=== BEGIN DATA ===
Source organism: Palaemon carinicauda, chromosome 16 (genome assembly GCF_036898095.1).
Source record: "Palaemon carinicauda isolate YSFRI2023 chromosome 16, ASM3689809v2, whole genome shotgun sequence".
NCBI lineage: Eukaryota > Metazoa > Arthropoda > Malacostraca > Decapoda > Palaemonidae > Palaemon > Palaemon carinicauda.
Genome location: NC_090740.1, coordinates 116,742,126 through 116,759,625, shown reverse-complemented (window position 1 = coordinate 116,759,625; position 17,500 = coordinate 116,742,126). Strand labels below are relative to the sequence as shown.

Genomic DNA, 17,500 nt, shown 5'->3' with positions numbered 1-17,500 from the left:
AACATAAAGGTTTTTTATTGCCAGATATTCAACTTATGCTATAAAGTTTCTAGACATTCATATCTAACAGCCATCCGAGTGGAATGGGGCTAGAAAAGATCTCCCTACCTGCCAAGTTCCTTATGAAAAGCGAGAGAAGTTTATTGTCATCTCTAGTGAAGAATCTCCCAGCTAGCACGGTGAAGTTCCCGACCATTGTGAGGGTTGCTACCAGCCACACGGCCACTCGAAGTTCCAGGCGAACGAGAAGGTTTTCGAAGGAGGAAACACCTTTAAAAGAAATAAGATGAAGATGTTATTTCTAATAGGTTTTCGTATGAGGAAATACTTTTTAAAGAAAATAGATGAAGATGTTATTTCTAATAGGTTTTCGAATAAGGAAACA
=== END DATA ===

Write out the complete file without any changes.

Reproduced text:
Source organism: Palaemon carinicauda, chromosome 16 (genome assembly GCF_036898095.1).
Source record: "Palaemon carinicauda isolate YSFRI2023 chromosome 16, ASM3689809v2, whole genome shotgun sequence".
NCBI lineage: Eukaryota > Metazoa > Arthropoda > Malacostraca > Decapoda > Palaemonidae > Palaemon > Palaemon carinicauda.
Genome location: NC_090740.1, coordinates 116,742,126 through 116,759,625, shown reverse-complemented (window position 1 = coordinate 116,759,625; position 17,500 = coordinate 116,742,126). Strand labels below are relative to the sequence as shown.

Genomic DNA, 17,500 nt, shown 5'->3' with positions numbered 1-17,500 from the left:
AACATAAAGGTTTTTTATTGCCAGATATTCAACTTATGCTATAAAGTTTCTAGACATTCATATCTAACAGCCATCCGAGTGGAATGGGGCTAGAAAAGATCTCCCTACCTGCCAAGTTCCTTATGAAAAGCGAGAGAAGTTTATTGTCATCTCTAGTGAAGAATCTCCCAGCTAGCACGGTGAAGTTCCCGACCATTGTGAGGGTTGCTACCAGCCACACGGCCACTCGAAGTTCCAGGCGAACGAGAAGGTTTTCGAAGGAGGAAACACCTTTAAAAGAAATAAGATGAAGATGTTATTTCTAATAGGTTTTCGTATGAGGAAATACTTTTTAAAGAAAATAGATGAAGATGTTATTTCTAATAGGTTTTCGAATAAGGAAACA